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Int J Radiat Biol. 2001 Sep;77(9):971-7.

Detection of stable chromosome aberrations by FISH in A-bomb survivors: comparison with previous solid Giemsa staining data on the same 230 individuals.

Author information

1
Department of Genetics and Radiation Effects Research Foundation, 5-2 Hijiyama Park, Minami-ku, Hiroshima 732-0815, Japan.

Abstract

PURPOSE:

To evaluate the relative abilities of the solid Giemsa staining (conventional) and fluorescence in situ hybridization (FISH) methods in the detection of stable chromosome aberrations in the peripheral blood lymphocytes of A-bomb survivors.

MATERIALS AND METHODS:

Lymphocytes from a total of 230 A-bomb survivors for whom prior chromosome aberration data had been obtained by the conventional method were recently examined afresh using FISH in which chromosomes 1, 2 and 4 were painted with composite probes.

RESULTS:

It was found that the early use of the solid Giemsa staining method had allowed the detection of translocations with a mean frequency of 73% of the value for the genome-equivalent translocation frequency (F(G)) that was now obtained using FISH. The disparity may at least in part be due to the reciprocal exchange of seemingly identical amount of chromosome material; such exchanges can escape detection by the conventional method but can be readily identified using FISH.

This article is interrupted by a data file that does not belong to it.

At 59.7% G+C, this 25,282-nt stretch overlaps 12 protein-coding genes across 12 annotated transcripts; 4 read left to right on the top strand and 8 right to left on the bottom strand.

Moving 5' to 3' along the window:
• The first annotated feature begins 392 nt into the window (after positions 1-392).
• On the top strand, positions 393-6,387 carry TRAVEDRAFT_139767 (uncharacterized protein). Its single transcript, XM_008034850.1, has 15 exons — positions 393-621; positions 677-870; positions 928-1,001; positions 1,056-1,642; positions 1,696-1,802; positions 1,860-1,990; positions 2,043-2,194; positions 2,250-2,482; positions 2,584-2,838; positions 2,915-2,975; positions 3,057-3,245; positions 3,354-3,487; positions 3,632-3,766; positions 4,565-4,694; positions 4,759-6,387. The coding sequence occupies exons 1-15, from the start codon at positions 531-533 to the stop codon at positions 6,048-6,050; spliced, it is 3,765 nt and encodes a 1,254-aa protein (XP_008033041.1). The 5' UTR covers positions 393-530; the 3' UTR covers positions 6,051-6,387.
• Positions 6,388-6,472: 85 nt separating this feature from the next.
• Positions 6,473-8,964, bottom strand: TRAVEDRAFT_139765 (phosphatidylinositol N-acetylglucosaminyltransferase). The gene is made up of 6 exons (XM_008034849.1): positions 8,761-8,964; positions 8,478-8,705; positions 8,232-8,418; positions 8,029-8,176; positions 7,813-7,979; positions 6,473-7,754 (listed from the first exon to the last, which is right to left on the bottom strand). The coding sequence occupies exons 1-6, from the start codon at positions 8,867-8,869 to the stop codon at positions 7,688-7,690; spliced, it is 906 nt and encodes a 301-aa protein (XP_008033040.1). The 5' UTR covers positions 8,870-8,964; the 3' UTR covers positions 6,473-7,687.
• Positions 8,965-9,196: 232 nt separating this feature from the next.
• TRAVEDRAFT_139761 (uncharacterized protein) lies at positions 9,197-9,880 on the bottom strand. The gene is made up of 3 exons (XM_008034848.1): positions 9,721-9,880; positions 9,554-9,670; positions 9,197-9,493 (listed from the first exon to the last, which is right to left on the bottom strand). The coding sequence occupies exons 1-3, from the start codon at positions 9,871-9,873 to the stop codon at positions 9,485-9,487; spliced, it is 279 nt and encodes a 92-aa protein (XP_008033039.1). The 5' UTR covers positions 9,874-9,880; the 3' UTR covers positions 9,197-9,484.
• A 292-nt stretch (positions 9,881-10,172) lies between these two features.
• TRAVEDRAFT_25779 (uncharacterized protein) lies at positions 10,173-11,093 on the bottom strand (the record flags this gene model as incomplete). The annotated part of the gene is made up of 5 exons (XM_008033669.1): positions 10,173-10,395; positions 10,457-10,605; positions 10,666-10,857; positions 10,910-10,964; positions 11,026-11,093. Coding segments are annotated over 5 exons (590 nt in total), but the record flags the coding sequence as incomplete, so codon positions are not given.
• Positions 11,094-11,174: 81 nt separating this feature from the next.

CONCLUSION:

It has previously been established that the conventional method can detect about 20% of radiation-induced translocations as abnormal monocentric chromosomes. Present results indicate that an additional 50% can be detected if proper karyotyping is conducted and the remaining 30% are not likely to be detected unless FISH or banding methods are used. Thus, solid Giemsa staining accompanied by karyotyping may not be quite as unsuitable as is generally assumed for retrospective biodosimetry analyses, which deal mainly with stable aberrations.

PMID:
11576457
DOI:
10.1080/09553000110050065
[Indexed for MEDLINE]

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